Comparative Effectiveness Research
To perhaps make the point from yesterday’s Health Care in 1500 post a bit less obliquely, medicine is a complicated technical subject. And both historically and presently, just jiggering with different ways of paying for medicine hasn’t sufficed to wring ineffective or even counterproductive treatment methods out of the system. People who are ailing want to be cured, of course, but in a first-order sense they also just want treatment in a way that can surpass anyone’s knowledge of whether treatment would be useful. And doctors, too, are in the business of prescribing treatments and have been in that business since long before they had any effective treatments whatsoever to dispense.
Thus insofar as we want to make the allocation of health care resources not just fairer, but actually better we need to do comparative effectiveness research and try to figure out what will actually help people:
With the volume of new medical devices, drugs, and other treatments coming into the U.S. health care system, sorting through the details of each product can be a cumbersome task. Health care providers obviously want to choose the best remedy for their patients based on evidence, not anecdotes or (potentially worse) solely on information received from companies trying to promote their product. Thus, comparative effectiveness research will fill a massive information gap that has left health professionals and patients without the proper evidence to assess which treatments work best for a given condition. [...]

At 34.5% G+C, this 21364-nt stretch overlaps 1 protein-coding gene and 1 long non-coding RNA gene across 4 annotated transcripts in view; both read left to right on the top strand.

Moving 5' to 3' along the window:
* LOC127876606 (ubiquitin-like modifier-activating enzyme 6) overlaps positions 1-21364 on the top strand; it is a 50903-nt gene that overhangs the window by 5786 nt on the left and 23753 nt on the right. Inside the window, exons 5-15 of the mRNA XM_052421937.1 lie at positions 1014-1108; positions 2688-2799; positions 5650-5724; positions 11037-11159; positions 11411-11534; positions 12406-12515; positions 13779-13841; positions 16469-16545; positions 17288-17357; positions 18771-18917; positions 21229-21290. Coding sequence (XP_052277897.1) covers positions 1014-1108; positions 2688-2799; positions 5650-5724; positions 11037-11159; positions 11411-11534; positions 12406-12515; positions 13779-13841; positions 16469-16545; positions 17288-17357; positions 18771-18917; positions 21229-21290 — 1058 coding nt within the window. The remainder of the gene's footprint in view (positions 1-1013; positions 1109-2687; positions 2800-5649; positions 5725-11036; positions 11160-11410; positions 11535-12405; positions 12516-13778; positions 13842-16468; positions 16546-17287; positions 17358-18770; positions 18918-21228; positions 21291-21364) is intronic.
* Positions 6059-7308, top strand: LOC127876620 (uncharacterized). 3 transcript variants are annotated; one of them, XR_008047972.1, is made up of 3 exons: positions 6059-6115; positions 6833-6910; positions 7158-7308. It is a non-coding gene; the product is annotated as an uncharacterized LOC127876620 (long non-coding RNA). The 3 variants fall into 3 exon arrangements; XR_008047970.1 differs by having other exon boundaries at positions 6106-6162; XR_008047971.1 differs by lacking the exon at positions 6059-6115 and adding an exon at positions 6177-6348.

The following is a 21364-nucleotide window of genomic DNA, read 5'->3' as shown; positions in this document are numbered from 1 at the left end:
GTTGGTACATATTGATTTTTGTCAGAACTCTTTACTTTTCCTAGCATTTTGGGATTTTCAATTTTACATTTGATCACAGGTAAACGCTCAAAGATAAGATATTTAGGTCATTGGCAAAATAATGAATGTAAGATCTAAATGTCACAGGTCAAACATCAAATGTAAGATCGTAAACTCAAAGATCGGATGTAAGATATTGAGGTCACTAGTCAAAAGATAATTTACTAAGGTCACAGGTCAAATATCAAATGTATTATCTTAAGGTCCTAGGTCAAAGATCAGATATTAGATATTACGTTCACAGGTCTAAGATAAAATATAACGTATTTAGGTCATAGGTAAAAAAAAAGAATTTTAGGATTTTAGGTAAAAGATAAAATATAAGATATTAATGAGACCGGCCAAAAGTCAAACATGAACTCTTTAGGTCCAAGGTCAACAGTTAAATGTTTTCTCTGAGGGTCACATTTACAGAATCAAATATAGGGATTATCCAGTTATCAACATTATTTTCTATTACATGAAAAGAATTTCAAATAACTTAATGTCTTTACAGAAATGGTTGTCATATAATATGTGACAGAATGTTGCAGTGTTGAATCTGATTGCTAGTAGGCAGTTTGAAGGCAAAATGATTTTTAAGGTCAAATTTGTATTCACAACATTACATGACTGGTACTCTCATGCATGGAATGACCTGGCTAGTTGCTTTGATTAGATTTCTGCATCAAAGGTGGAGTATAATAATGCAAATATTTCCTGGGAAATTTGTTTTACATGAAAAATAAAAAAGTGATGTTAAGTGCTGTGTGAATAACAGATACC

What’s more, a better understanding of which medical treatments work and which don’t could save money. It’s estimated that one-third of procedures and treatments administered in the United States have no proven benefit and account for up to $700 billion annually in current spending. Moreover, some of these treatments can have harmful side effects, produce worse health outcomes, and then, as a result, add to the soaring costs of medical care.
Now whether this will save money or not in a budgetary sense over the long run is a question for CBO analysts and such. I don’t think it really matters. The point is that spending $700 billion a year on ineffective and counterproductive treatments is a terrible idea and wringing that spending out of the system is a great idea. Whether that $700 billion ends up getting “saved” and recycled into something else (preschool, bigger televisions, whatever) or ends up being repurposed into $700 billion in additional useful health care spending, we win either way. The point is just that a really fair and efficient way of delivering witchcraft to people isn’t so wonderful and we need to also focus on figuring out how to help people and not just “treat” them.